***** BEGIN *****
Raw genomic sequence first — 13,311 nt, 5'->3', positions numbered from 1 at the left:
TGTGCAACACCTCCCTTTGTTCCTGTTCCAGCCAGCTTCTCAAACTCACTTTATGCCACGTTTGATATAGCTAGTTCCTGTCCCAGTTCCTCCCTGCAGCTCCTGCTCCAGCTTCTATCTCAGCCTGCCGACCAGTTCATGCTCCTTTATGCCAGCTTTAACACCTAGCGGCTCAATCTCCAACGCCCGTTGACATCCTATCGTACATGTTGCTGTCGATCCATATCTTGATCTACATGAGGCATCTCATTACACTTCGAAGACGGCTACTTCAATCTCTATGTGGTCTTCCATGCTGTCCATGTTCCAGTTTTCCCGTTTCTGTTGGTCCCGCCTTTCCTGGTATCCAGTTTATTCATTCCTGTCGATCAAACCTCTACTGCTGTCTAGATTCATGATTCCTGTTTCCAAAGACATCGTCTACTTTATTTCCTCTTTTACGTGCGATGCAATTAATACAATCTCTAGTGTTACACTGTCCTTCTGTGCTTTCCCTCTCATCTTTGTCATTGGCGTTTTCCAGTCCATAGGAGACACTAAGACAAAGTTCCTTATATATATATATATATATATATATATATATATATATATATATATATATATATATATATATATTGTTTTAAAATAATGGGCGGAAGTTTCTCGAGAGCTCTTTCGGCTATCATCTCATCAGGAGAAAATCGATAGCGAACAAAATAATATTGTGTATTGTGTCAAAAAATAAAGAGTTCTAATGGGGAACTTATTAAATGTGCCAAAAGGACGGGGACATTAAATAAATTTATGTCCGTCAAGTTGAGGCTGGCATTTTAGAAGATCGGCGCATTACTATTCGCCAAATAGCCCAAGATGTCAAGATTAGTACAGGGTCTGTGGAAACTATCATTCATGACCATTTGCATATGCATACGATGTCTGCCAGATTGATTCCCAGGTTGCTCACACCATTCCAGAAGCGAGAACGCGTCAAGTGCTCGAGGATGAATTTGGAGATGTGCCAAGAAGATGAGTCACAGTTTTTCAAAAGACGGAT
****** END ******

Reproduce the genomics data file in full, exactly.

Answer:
Raw genomic sequence first — 13,311 nt, 5'->3', positions numbered from 1 at the left:
TGTGCAACACCTCCCTTTGTTCCTGTTCCAGCCAGCTTCTCAAACTCACTTTATGCCACGTTTGATATAGCTAGTTCCTGTCCCAGTTCCTCCCTGCAGCTCCTGCTCCAGCTTCTATCTCAGCCTGCCGACCAGTTCATGCTCCTTTATGCCAGCTTTAACACCTAGCGGCTCAATCTCCAACGCCCGTTGACATCCTATCGTACATGTTGCTGTCGATCCATATCTTGATCTACATGAGGCATCTCATTACACTTCGAAGACGGCTACTTCAATCTCTATGTGGTCTTCCATGCTGTCCATGTTCCAGTTTTCCCGTTTCTGTTGGTCCCGCCTTTCCTGGTATCCAGTTTATTCATTCCTGTCGATCAAACCTCTACTGCTGTCTAGATTCATGATTCCTGTTTCCAAAGACATCGTCTACTTTATTTCCTCTTTTACGTGCGATGCAATTAATACAATCTCTAGTGTTACACTGTCCTTCTGTGCTTTCCCTCTCATCTTTGTCATTGGCGTTTTCCAGTCCATAGGAGACACTAAGACAAAGTTCCTTATATATATATATATATATATATATATATATATATATATATATATATATATATATATATATATTGTTTTAAAATAATGGGCGGAAGTTTCTCGAGAGCTCTTTCGGCTATCATCTCATCAGGAGAAAATCGATAGCGAACAAAATAATATTGTGTATTGTGTCAAAAAATAAAGAGTTCTAATGGGGAACTTATTAAATGTGCCAAAAGGACGGGGACATTAAATAAATTTATGTCCGTCAAGTTGAGGCTGGCATTTTAGAAGATCGGCGCATTACTATTCGCCAAATAGCCCAAGATGTCAAGATTAGTACAGGGTCTGTGGAAACTATCATTCATGACCATTTGCATATGCATACGATGTCTGCCAGATTGATTCCCAGGTTGCTCACACCATTCCAGAAGCGAGAACGCGTCAAGTGCTCGAGGATGAATTTGGAGATGTGCCAAGAAGATGAGTCACAGTTTTTCAAAAGACGGAT